There are still a lot of uncertainties around the scheduled Bitcoin Cash fork event on Nov. 15, but one thing is for sure: The cryptocurrency’s biggest advocate, Roger Ver, executive chairman of Bitcoin.com, is not a fan of the scheduled upgrades on the network, which take place every six months.
“If PayPal knew that this sort of contentious hard fork was likely to happen, maybe they wouldn’t have added bitcoin cash at all to their roadmap,” Ver told CoinDesk in an interview, referring to PayPal’s recent announcement to add cryptocurrencies – bitcoin cash included – to its system. “So it is really a big problem to have these contentious hard forks. I’d like to see that come to an end.”
As of press time, PayPal hasn’t responded to CoinDesk’s request for comment on the upcoming fork event. Paxos, the company that provides crypto service for PayPal, rejected CoinDesk’s request to comment on the topic.
A Bitcoin fork known for forks
Unlike a “soft fork” that allows non-upgraded and upgraded nodes to still transact with each other, a hard fork is a software upgrade that implements a new rule to the blockchain that is not compatible with the older software. Thus, developers tend to be extremely conservative about introducing hard forks and usually try to ensure there will be community consensus around these sorts of changes to the code. However, some hard forks have been contentious. In these instances, if some nodes on a network adopt a hard fork and others don’t, then the blockchain will split into two different versions: one with the old software and one with the new software.
Bitcoin Cash itself is a result of a hard fork from Bitcoin, after a group from the Bitcoin community, advocating the literal interpretation of Satoshi Nakamoto’s Bitcoin white paper, insisted on increasing block sizes. They pushed for a hard fork of the original Bitcoin blockchain, as they view low-cost, peer-to-peer transactions as the blockchain’s core value.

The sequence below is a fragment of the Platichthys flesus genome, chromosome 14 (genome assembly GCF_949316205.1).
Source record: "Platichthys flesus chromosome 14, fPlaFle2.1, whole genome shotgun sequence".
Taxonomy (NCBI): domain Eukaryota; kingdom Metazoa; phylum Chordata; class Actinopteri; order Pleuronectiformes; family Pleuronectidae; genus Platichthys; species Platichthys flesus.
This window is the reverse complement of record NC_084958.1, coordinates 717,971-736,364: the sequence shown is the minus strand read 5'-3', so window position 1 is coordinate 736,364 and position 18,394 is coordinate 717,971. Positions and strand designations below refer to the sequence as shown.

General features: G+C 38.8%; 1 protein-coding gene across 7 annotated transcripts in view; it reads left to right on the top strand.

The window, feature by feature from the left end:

Today, as the most well-known fork of Bitcoin, the Bitcoin Cash network undergoes an upgrade every six months, and a chain split can occur when the community is unable to meet consensus requirements. An example is when Bitcoin Satoshi Vision (BSV) forked away from Bitcoin Cash on Nov. 15, 2018.
The Bitcoin Cash hard fork expected this coming Nov. 15 is the result of a blockchain update proposal from a group known as Bitcoin Cash ABC (BCH ABC), led by developer Amaury Sechet. The update has included a controversial new “Coinbase Rule,” which requires 8% of mined bitcoin cash to be redistributed to Bitcoin ABC as a means of financing protocol development.
Developers with 'too much money'
This funding approach has triggered a debate within the BCH community regarding the governance and the development of the software that runs the Bitcoin Cash blockchain.
The group led by developers from BCH ABC holds there should be an organized and consistent effort in order for bitcoin cash to become a universal digital payment. Therefore, developers should be funded by the Bitcoin Cash network, according to Chris Troutner, a developer who formerly worked at Ver’s bitcoin.com and is close to Sechet’s BCH ABC group.
However, an opposing group against this funding mechanism, Ver included, said that because the software is an open-source protocol, developers should help improve the protocol on a voluntary basis and look for financial resources elsewhere.
Ver went a step further by saying the Bitcoin Cash network’s problem is developers have “too much money.”
“I think the way [Bitcoin] went off the rails from Bitcoin Cash is developers had too much money and then they started developing and tinkering with too many different things, which caused a problem in the network.”